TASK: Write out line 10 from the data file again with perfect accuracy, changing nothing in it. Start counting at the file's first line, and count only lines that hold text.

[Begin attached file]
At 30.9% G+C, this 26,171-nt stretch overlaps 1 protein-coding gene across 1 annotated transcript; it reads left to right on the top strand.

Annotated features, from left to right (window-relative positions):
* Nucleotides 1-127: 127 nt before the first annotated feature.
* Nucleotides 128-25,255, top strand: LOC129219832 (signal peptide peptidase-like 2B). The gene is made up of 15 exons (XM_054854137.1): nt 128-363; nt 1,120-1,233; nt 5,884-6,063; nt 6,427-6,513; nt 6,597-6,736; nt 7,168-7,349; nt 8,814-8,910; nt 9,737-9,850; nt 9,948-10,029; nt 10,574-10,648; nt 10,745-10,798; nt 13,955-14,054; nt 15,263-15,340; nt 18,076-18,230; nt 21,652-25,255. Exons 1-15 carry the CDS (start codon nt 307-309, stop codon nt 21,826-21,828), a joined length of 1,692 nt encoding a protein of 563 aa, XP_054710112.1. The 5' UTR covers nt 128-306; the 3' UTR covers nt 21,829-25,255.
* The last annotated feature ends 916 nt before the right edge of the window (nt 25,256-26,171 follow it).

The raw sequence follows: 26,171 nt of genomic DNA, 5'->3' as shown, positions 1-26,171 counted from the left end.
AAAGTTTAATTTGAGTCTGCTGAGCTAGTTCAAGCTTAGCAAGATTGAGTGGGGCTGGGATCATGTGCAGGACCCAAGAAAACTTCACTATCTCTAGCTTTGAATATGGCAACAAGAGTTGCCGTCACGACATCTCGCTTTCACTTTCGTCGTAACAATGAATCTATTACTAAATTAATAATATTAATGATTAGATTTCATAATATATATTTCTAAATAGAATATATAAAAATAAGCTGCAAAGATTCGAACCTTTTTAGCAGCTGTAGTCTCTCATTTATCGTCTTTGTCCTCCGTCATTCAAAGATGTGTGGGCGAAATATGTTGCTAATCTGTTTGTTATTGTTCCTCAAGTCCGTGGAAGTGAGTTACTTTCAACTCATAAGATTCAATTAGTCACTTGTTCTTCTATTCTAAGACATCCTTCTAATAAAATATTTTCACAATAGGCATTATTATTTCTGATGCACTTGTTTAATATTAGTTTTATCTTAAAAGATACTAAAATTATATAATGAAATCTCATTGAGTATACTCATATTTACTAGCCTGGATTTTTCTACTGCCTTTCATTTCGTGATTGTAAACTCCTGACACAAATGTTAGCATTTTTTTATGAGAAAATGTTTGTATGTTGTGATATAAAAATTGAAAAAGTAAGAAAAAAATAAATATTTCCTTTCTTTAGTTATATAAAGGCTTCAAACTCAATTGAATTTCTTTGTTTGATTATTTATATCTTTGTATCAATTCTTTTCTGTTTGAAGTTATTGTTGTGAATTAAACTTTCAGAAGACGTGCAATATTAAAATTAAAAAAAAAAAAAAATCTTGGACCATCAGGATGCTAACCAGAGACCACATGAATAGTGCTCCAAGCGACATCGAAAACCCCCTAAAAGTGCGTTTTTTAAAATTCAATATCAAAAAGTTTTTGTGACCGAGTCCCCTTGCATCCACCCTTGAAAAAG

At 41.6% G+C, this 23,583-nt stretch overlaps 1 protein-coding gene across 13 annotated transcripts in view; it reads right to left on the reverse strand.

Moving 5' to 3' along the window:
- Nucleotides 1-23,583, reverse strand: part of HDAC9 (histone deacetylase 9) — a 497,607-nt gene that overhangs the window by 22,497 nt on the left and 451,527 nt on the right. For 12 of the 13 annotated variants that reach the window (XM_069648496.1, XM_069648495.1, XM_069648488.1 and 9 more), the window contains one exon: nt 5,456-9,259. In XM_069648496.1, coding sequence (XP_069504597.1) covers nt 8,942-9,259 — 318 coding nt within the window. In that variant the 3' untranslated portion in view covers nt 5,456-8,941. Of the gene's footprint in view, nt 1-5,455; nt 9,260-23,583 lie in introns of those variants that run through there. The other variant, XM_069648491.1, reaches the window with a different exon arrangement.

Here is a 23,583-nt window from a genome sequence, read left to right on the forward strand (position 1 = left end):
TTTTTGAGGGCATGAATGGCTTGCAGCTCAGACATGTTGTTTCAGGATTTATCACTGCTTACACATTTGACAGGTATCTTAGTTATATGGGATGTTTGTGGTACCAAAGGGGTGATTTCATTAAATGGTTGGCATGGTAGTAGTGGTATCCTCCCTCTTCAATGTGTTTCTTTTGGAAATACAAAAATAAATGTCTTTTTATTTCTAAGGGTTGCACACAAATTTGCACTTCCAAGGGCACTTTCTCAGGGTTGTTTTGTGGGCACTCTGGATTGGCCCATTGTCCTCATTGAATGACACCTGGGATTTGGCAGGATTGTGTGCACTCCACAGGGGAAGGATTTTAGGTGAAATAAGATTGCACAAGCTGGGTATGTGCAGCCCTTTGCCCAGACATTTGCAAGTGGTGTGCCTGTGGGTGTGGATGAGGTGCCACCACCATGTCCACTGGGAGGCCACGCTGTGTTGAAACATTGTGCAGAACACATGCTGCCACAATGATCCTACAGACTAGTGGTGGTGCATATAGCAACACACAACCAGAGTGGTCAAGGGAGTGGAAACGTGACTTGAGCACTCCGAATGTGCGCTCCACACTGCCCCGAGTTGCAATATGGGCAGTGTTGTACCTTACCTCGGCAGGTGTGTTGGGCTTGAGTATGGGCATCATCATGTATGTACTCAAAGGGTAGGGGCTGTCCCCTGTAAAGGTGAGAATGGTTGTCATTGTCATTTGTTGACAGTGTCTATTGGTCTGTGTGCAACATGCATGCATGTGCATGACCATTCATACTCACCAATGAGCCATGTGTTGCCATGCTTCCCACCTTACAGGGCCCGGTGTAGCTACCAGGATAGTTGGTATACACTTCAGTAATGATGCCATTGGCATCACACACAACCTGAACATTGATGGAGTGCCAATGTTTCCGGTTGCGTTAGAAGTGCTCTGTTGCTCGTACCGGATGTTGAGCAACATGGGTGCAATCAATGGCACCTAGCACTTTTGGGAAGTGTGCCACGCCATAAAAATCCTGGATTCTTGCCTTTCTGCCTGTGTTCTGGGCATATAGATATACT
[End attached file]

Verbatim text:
- Nucleotides 1-23,583, reverse strand: part of HDAC9 (histone deacetylase 9) — a 497,607-nt gene that overhangs the window by 22,497 nt on the left and 451,527 nt on the right. For 12 of the 13 annotated variants that reach the window (XM_069648496.1, XM_069648495.1, XM_069648488.1 and 9 more), the window contains one exon: nt 5,456-9,259. In XM_069648496.1, coding sequence (XP_069504597.1) covers nt 8,942-9,259 — 318 coding nt within the window. In that variant the 3' untranslated portion in view covers nt 5,456-8,941. Of the gene's footprint in view, nt 1-5,455; nt 9,260-23,583 lie in introns of those variants that run through there. The other variant, XM_069648491.1, reaches the window with a different exon arrangement.